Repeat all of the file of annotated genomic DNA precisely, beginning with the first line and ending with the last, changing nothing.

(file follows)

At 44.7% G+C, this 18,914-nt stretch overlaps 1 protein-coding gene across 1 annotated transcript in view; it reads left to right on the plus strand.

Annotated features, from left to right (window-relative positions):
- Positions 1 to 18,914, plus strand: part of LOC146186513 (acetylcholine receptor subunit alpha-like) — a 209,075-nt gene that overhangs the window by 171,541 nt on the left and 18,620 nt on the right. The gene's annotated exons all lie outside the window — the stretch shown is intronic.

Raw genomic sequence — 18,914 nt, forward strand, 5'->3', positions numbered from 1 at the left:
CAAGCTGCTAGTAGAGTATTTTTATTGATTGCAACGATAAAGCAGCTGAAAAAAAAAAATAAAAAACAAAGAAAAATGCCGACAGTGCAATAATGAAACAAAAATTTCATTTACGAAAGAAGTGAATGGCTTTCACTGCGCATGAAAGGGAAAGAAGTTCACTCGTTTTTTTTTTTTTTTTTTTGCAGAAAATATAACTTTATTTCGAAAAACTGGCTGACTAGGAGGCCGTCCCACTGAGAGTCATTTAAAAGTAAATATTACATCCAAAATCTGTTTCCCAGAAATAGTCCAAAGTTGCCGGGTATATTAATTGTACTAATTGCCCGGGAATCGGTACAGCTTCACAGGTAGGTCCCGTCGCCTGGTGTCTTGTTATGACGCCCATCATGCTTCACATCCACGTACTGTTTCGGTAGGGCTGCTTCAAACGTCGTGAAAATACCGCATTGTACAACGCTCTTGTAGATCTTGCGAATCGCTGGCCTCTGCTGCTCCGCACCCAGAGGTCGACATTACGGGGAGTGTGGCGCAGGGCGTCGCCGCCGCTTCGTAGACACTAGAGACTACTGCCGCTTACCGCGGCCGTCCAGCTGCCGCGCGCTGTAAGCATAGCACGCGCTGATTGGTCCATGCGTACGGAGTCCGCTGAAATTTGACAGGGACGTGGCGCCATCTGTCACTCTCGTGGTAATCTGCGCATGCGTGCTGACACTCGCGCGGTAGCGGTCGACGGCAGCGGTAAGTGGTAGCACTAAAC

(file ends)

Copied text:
At 44.7% G+C, this 18,914-nt stretch overlaps 1 protein-coding gene across 1 annotated transcript in view; it reads left to right on the plus strand.

Annotated features, from left to right (window-relative positions):
- Positions 1 to 18,914, plus strand: part of LOC146186513 (acetylcholine receptor subunit alpha-like) — a 209,075-nt gene that overhangs the window by 171,541 nt on the left and 18,620 nt on the right. The gene's annotated exons all lie outside the window — the stretch shown is intronic.

Raw genomic sequence — 18,914 nt, forward strand, 5'->3', positions numbered from 1 at the left:
CAAGCTGCTAGTAGAGTATTTTTATTGATTGCAACGATAAAGCAGCTGAAAAAAAAAAATAAAAAACAAAGAAAAATGCCGACAGTGCAATAATGAAACAAAAATTTCATTTACGAAAGAAGTGAATGGCTTTCACTGCGCATGAAAGGGAAAGAAGTTCACTCGTTTTTTTTTTTTTTTTTTTGCAGAAAATATAACTTTATTTCGAAAAACTGGCTGACTAGGAGGCCGTCCCACTGAGAGTCATTTAAAAGTAAATATTACATCCAAAATCTGTTTCCCAGAAATAGTCCAAAGTTGCCGGGTATATTAATTGTACTAATTGCCCGGGAATCGGTACAGCTTCACAGGTAGGTCCCGTCGCCTGGTGTCTTGTTATGACGCCCATCATGCTTCACATCCACGTACTGTTTCGGTAGGGCTGCTTCAAACGTCGTGAAAATACCGCATTGTACAACGCTCTTGTAGATCTTGCGAATCGCTGGCCTCTGCTGCTCCGCACCCAGAGGTCGACATTACGGGGAGTGTGGCGCAGGGCGTCGCCGCCGCTTCGTAGACACTAGAGACTACTGCCGCTTACCGCGGCCGTCCAGCTGCCGCGCGCTGTAAGCATAGCACGCGCTGATTGGTCCATGCGTACGGAGTCCGCTGAAATTTGACAGGGACGTGGCGCCATCTGTCACTCTCGTGGTAATCTGCGCATGCGTGCTGACACTCGCGCGGTAGCGGTCGACGGCAGCGGTAAGTGGTAGCACTAAAC